Being open in communications is important, Tsang pointed out, adding that the TERA model could be useful to senior executives who want to learn how to communicate with Millennials they manage. According to him, TERA is defined as follows:
- Tribe: Letting someone know he or she is part of the group
- Expectation: Being upfront with people about your expectations of them
- Rank: Letting someone know you two are equal
- Autonomy: Allowing younger workers to make decisions
Focus on the outcome
While Millennials are criticized for their demand for flexibility in work hours, Tsang advised managers to focus on outcomes rather than the amount of time they spend in office.
“In the stressful work environment of my company, I work irregular hours,” said Tsang. “So does my team. I believe in giving them the freedom. They put in more effort in their work than required and it’s fine with me if they need flexibility.
Lai echoed Tsang’s view. “We at HKBN don’t believe in work-life balance because work is part of life, but our employees work 34 days less a year as we work 9-to-5 instead of 9-to-6. Besides we leave work at 3pm on Friday once a month and work half-days right before public holidays such as Lunar New Year and Christmas,” he said.
Employees don’t even have to show doctor certificates if they need sick leaves. However, if a staffer doesn't live up to expectations and among the bottom 5% in terms of performance, he or she will get fired.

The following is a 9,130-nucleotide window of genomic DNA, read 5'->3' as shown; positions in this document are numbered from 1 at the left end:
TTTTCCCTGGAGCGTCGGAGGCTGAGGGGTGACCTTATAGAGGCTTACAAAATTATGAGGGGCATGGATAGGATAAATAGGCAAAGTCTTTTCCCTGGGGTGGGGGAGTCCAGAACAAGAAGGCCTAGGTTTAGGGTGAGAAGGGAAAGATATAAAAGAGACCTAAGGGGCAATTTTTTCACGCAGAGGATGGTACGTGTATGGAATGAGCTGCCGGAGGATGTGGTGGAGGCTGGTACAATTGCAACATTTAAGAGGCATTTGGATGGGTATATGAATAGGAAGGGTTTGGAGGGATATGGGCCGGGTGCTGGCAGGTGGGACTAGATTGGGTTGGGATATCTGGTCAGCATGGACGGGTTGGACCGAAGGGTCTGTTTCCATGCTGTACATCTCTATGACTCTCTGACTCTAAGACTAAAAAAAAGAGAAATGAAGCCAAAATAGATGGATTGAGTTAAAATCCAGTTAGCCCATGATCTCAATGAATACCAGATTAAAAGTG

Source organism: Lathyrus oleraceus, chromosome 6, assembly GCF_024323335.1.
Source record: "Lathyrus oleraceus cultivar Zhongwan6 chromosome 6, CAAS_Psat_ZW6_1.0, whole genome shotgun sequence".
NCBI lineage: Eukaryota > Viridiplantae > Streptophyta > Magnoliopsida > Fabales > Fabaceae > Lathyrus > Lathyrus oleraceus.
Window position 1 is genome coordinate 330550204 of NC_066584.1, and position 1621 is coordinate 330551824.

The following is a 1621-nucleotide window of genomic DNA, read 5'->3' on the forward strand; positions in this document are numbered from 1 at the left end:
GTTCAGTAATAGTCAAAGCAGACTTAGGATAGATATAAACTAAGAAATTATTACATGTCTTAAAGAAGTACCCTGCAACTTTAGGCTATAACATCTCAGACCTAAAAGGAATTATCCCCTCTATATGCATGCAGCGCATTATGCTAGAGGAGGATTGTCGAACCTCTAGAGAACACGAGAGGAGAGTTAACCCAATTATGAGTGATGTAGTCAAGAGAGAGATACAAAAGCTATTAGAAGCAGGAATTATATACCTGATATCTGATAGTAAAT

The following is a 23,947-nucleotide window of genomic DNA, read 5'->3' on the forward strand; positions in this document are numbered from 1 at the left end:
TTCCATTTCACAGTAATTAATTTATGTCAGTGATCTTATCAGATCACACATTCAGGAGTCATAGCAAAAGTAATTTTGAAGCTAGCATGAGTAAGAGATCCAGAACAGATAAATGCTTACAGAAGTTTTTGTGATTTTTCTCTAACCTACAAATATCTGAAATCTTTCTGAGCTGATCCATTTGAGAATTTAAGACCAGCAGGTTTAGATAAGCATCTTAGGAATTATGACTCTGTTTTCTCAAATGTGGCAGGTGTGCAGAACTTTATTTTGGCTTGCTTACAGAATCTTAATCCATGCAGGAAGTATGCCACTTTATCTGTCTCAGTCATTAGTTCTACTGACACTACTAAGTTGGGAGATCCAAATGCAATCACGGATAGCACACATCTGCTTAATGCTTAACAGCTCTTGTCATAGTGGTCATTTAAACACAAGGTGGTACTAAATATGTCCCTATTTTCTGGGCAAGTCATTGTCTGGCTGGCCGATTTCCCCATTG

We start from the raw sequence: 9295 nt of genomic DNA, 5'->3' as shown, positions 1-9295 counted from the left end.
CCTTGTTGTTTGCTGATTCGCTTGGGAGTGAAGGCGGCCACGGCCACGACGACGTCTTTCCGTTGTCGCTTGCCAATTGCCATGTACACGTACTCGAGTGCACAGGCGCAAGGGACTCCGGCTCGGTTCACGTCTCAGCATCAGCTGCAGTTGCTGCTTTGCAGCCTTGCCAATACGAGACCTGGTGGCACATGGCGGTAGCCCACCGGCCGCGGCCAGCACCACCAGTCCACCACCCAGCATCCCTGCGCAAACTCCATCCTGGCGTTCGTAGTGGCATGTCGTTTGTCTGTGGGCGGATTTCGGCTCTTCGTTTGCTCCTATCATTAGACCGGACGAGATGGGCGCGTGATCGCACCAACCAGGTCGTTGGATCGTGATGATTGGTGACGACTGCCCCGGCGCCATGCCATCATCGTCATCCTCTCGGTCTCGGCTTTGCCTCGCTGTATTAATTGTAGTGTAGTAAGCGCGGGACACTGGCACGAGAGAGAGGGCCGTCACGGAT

Let Millennials try new things and communicate your requirements and expectations
Implement controlled risk
Millennials could be daring because they are less experienced—this is often seen as a weakness. However, Lai said managers can turn that into a strength. “They have no idea what works and what doesn’t, so you can let them try new things with calculated risk,” Lai noted. “Millennials make mistakes but they’ll learn from them. I call that ‘stumbling our way to success’.”
Teddy Liu, General Manager, Corporate and Talent Development, New World Development, agreed that Millennials need opportunities to fail and succeed. Having been in his current role for six years, Liu was previously in roles including auditor and financial controller.
“Millennials are sometimes too self-confident and want to demonstrate their abilities,” he said. “So the way to engage them is to respect that need, let them try new things, and communicate your requirements and expectations.”
In his company, Millennial employees were once asked to present their advice to the board on how they could improve communications on digital channels, Liu said. “My team and I facilitated this by looking at their presentations and training them to communicate in a professional and respectful manner.”